# Element structure of alternating groups

This article discusses the element structure of the alternating group $A_n$ of finite degree $n$. Note that for $n = 0,1$, the alternating group coincides with the symmetric group, and for $n = 2$, it is trivial, so the interesting behavior begins from $n = 3$.

The article builds heavily on the element structure of symmetric groups. In particular, we use the fact that cycle type determines conjugacy class in the symmetric group $S_n$. $A_n$ is viewed naturally as the subgroup of $S_n$ comprising even permutations.

## Particular cases $n$ Alternating group Order Element structure page
3 cyclic group:Z3 3 element structure of cyclic group:Z3
4 alternating group:A4 12 element structure of alternating group:A4
5 alternating group:A5 60 element structure of alternating group:A5
6 alternating group:A6 360 element structure of alternating group:A6
7 alternating group:A7 2520 element structure of alternating group:A7
8 alternating group:A8 20160 element structure of alternating group:A8
9 alternating group:A9 181440 element structure of alternating group:A9
10 alternating group:A10 1814400 element structure of alternating group:A10

## Basic facts

### Condition for a permutation to be even

Further information: even permutation

A permutation is an even permutation, i.e., a member of the alternating group, if and only if the number of cycles of even length (which are thus odd cycles) in its cycle decomposition is even. Thus, we can count the number of occurrences of even numbers in the cycle type of a permutation to determine whether the permutation is even. If a permutation is not even, it is odd.

Note that any conjugacy class in $S_n$ is either contained completely in $A_n$ (which means all the permutations are even) or it is contained completely outside $A_n$ (which means all the permutations are odd). This is another way of saying that $A_n$ is a normal subgroup of $S_n$; it is in fact a subgroup of index two and index two implies normal. It is also the kernel of the sign homomorphism that sends even permutations to $+1$ and odd permutations to $-1$.

### Condition for a conjugacy class to split from $S_n$ to $A_n$

Further information: splitting criterion for conjugacy classes in the alternating group

For a conjugacy class of even permutations in $S_n$, the conjugacy class is contained inside $A_n$. There are two possibilities:

1. It remains a single conjugacy class inside $A_n$ (the unsplit case): This happens if it is centralized by some odd permutation. In terms of cycle type, this is equivalent to saying that it either contains a cycle of even length or it contains two cycles of equal odd length.
2. It splits into two conjugacy classes inside $A_n$ (the split case): This happens if its centralizer in $S_n$ is completely contained in $A_n$. In terms of cycle type, this is equivalent to saying that all its cycles have distinct odd length.

Note that when a conjugacy class splits, the two split halves are still automorphic to each other in $A_n$. The conjugation by an odd permutation in $S_n$ restricts to an outer automorphism on the normal subgroup $A_n$.

### Condition for a split conjugacy class in $A_n$ to be real

Further information: criterion for element of alternating group to be real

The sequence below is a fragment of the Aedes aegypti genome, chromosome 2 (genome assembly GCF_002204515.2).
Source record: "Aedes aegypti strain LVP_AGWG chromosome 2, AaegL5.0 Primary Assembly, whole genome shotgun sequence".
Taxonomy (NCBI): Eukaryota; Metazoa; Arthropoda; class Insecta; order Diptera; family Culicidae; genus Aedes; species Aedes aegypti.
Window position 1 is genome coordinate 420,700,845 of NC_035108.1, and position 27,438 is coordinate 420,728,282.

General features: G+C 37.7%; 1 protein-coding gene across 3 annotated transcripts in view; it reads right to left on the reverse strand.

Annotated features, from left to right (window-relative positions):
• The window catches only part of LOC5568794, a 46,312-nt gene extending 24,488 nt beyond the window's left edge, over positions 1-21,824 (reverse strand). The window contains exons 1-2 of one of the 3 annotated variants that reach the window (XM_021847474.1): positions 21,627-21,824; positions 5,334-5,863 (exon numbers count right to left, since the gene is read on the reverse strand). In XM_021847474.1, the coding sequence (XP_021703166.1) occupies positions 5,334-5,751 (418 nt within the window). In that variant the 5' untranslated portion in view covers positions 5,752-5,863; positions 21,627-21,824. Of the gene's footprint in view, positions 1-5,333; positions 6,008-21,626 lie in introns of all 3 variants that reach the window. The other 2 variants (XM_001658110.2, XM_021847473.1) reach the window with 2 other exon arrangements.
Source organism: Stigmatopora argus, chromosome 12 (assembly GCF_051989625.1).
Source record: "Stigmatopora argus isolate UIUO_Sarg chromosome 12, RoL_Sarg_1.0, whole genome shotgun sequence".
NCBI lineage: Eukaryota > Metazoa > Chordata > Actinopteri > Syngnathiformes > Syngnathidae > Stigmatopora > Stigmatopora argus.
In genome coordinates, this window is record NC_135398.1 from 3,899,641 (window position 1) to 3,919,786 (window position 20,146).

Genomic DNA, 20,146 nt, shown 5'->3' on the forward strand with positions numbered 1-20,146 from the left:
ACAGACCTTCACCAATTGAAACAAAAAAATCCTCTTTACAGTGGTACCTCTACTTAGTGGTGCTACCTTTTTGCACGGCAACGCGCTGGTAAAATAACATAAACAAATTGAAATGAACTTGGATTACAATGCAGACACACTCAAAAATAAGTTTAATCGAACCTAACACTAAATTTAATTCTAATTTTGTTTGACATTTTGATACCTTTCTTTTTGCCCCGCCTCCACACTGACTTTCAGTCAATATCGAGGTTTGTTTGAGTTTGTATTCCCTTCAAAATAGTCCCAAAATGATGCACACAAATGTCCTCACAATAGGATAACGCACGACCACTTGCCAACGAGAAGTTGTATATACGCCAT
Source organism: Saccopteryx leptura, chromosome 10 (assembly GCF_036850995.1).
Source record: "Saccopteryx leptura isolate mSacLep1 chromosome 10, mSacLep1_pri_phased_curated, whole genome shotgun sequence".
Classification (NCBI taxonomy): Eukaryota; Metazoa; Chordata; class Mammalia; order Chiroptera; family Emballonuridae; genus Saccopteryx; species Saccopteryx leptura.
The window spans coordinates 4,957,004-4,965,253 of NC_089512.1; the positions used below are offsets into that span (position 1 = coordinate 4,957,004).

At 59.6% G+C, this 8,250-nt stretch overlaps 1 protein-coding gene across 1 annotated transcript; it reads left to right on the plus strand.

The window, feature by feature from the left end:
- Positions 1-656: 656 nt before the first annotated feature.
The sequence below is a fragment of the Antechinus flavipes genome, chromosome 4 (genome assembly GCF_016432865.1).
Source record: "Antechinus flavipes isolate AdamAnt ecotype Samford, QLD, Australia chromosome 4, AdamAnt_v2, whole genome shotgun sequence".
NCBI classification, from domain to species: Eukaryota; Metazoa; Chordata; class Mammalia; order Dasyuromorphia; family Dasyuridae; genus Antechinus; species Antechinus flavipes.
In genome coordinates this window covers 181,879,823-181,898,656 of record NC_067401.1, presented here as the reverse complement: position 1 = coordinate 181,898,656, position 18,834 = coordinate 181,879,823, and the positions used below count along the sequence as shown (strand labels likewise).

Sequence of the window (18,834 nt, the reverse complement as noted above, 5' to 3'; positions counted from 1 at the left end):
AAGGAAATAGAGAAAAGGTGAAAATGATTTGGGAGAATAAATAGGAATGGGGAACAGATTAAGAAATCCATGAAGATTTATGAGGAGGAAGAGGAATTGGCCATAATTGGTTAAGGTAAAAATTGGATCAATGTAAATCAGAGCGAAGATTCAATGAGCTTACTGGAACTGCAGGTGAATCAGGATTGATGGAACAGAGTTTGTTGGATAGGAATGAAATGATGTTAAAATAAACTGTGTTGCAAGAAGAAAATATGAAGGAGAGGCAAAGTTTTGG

Any element whose conjugacy class is unsplit from $S_n$, is a real element, and in fact a rational element of $A_n$.

For an element whose conjugacy class is split from $S_n$, the criterion to determine whether it is real or not is as follows: if $r_1, r_2, \dots, r_k$ are the distinct odd cycle lengths of the permutation, it is real if and only if $\sum_{i=1}^k (r_i - 1)/2$ is even. In other words, the number of $r_i$s that are congruent to $3$ modulo $4$ should be even.

## Combinatorics

### Split conjugacy classes

We have canonical bijections:

Conjugacy classes from $S_n$ that split in $A_n$ $\leftrightarrow$ Partitions of $n$ into distinct odd parts (via splitting criterion) $\leftrightarrow$ Self-conjugate unordered integer partitions of $n$ $\leftrightarrow$ Irreducible representations of $S_n$ that split in $A_n$

For more on these bijections, see set of self-conjugate unordered integer partitions

For this page, we will denote this number by $A$.

### Non-split conjugacy classes

We have equalities:

Number of conjugacy classes of even permutations in $S_n$ that don't split in $S_n$ = Number of conjugacy classes of odd permutations in $S_n$ = Number of (conjugate) pairs of non-self-conjugate partitions of $n$ = Number of pairs (in the sense of restricting to the same thing on $A_n$) of irreducible representations of $S_n$ that don't split in $A_n$.

For this page, we will denote this number by $B$.

### Totals

If $A$ equals the number of conjugacy classes from $S_n$ that split in $A_n$, and $B$ equals the number that don't, then:

• The number of conjugacy classes in $A_n$ is $2A + B$
• The number of conjugacy classes in $S_n$ is $A + 2B$

## Numerical information in particular cases

### Number of equivalence classes of various kinds $n$ Alternating group $A_n$ Order $A=$ number of conjugacy classes from $S_n$ that split in $A_n$ $B=$ number of conjugacy classes from $S_n$ that don't split in $A_n$ $2A + B =$ number of conjugacy classes in $A_n$ $A + 2B =$ number of conjugacy classes in $S_n$ $C =$ number of conjugacy classes from $S_n$ which, even after splitting, remain real $2C + B =$ number of conjugacy classes of real elements in $A_n$ $A + B + C=$ number of equivalence classes under real conjugacy in $A_n$
3 cyclic group:Z3 3 1 1 3 3 0 1 2
4 alternating group:A4 12 1 2 4 5 0 2 3
5 alternating group:A5 60 1 3 5 7 1 5 5
6 alternating group:A6 360 1 5 7 11 1 7 7
7 alternating group:A7 2520 1 7 9 15 0 7 8
8 alternating group:A8 20160 2 10 14 22 0 10 12
9 alternating group:A9 181440 2 14 18 30 1 16 17
10 alternating group:A10 1814400 2 20 24 42 2 24 24